Indian police launch raids in Finmeccanica defense deal probe

NEW DELHI Wed Mar 13, 2013 4:51am EDT

A visitor walks past a stand for Italian defence group Finmeccanica during the International Defence Exhibition and Conference (IDEX) at the Abu Dhabi National Exhibition Centre February 19, 2013. REUTERS/Ben Job

A visitor walks past a stand for Italian defence group Finmeccanica during the International Defence Exhibition and Conference (IDEX) at the Abu Dhabi National Exhibition Centre February 19, 2013.

Credit: Reuters/Ben Job

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NEW DELHI (Reuters) - Indian police investigating the AgustaWestland bribery case raided homes and business premises in the New Delhi area and two other cities on Wednesday after formally launching a probe into the helicopter firm and its parent company, Finmeccanica.

The government will take the "strongest possible action" if the investigation by the Central Bureau of Investigation (CBI) finds wrongdoing, junior defense minister Jitender Singh told parliament as the raids were under way.

The CBI said it had registered a criminal case under India's anti-corruption laws and named Italian defense company Finmeccanica and its Anglo-Italian unit, AgustaWestland, as targets of its probe.

Finmeccanica and AgustaWestland have denied paying bribes in a $750 million contract awarded in 2010 to supply a dozen AW 101 helicopters for Indian political leaders. Italian police have arrested the head of Finmeccanica, Giuseppe Orsi, in connection with the case.

The CBI said in a statement that four firms and 12 individuals, including former Indian air force chief S.P. Tyagi, were being investigated. A man who answered Tyagi's telephone said the retired military officer was not taking calls. Tyagi has previously denied any wrongdoing.

The CBI said searches were carried out at 14 locations, including the offices of Aeromatrix, one of the companies named in a separate bribery inquiry by Italian prosecutors. Contacted by telephone, Aeromatrix CEO Praveen Bakshi said he was too busy to talk.

NO ARRESTS SO FAR

CBI spokeswoman Dharini Mishra said Finmeccanica's Orsi, Bruno Spagnolini, former CEO of AgustaWestland, who has been placed under house arrest by Italian police, alleged middlemen U.S.-born Guido Ralph Haschke and his partner, Carlo Gerosa, and three of Tyagi's cousins were also under investigation.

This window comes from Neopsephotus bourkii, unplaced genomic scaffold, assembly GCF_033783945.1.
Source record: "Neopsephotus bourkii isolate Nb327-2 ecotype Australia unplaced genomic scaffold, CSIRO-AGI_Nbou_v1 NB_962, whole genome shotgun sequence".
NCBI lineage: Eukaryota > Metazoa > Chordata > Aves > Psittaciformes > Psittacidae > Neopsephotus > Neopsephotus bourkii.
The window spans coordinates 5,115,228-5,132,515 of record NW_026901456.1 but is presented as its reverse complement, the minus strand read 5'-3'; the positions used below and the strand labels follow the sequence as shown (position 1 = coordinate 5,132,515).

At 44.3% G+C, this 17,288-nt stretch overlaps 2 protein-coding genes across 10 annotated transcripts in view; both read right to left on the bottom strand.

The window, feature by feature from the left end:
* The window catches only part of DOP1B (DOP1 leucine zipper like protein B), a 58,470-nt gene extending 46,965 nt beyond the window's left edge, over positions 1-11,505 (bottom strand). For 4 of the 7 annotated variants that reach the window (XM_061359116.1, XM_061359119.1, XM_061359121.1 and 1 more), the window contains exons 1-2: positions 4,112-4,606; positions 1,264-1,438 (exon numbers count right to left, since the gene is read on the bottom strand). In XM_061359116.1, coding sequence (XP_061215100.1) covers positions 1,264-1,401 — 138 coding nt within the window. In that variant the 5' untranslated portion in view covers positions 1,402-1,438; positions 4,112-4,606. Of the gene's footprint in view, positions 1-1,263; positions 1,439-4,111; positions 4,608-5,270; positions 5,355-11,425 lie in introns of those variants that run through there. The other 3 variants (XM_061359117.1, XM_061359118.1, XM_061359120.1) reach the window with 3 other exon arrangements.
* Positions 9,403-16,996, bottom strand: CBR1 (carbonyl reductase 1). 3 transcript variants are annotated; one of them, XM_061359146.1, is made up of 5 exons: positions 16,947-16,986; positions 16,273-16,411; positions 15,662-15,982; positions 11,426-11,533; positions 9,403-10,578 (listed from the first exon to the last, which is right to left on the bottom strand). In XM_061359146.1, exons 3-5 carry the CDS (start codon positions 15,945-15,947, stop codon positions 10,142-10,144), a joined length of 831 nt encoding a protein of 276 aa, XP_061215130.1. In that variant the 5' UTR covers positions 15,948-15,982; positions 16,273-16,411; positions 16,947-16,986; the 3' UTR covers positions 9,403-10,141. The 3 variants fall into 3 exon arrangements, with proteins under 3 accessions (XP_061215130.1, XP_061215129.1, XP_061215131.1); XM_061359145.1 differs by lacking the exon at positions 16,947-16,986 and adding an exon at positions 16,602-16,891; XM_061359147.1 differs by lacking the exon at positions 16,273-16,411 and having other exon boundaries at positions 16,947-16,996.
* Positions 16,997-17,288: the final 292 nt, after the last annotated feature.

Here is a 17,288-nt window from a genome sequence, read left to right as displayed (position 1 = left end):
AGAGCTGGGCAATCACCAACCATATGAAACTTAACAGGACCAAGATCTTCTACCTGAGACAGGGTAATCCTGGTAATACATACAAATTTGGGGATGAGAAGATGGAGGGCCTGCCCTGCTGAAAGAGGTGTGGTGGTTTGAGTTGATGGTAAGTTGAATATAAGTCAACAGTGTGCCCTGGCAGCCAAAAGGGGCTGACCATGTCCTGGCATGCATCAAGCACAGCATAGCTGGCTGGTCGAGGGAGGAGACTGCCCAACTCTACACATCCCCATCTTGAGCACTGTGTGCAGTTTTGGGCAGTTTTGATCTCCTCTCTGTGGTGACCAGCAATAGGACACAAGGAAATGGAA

No arrests had been made so far, she said. The CBI has already questioned many of the Indians involved in the case. The formal registration of the inquiry now allows the agency to make arrests and to ask Italy and Britain for more information.

Italian prosecutors accuse Orsi of paying bribes to intermediaries to secure the helicopter deal when he was head of AgustaWestland. They allege the middlemen paid Tyagi to change technical specifications in the tender to favor the company. Orsi has denied any wrongdoing.

India has frozen payments for the helicopters pending an inquiry by the CBI and has said it is seeking to cancel the deal. It has already taken delivery of three of the aircraft.

Indian Defense Minister, A.K. Antony, who has previously threatened to cancel the deal and blacklist the companies and has faced a barrage of opposition questions in parliament over the case, struck a more cautious note on Wednesday.

"The CBI is investigating the matter. I do not want to say anything at this point of time," he told Reuters in parliament.

Antony asked the CBI to investigate the allegations for the first time last month despite the fact that they first surfaced a year ago. He has complained that Italy rebuffed Indian requests for information on a judicial investigation into the bribery allegations.

The case has put pressure on Indian Prime Minister Manmohan Singh whose government has been buffeted by a string of graft cases. The ruling Congress party is expected to face a tough fight for a third term in office in elections due by 2014.

In recent years, India has emerged as the world's largest weapons importer, but procurements are periodically held up by allegations of corruption. Finmeccanica could be blacklisted in India for at least five years if investigators prove bribery.

(Additional reporting by Manoj Kumar and Nigam Prusty, writing by Ross Colvin, editing by Nick Macfie)

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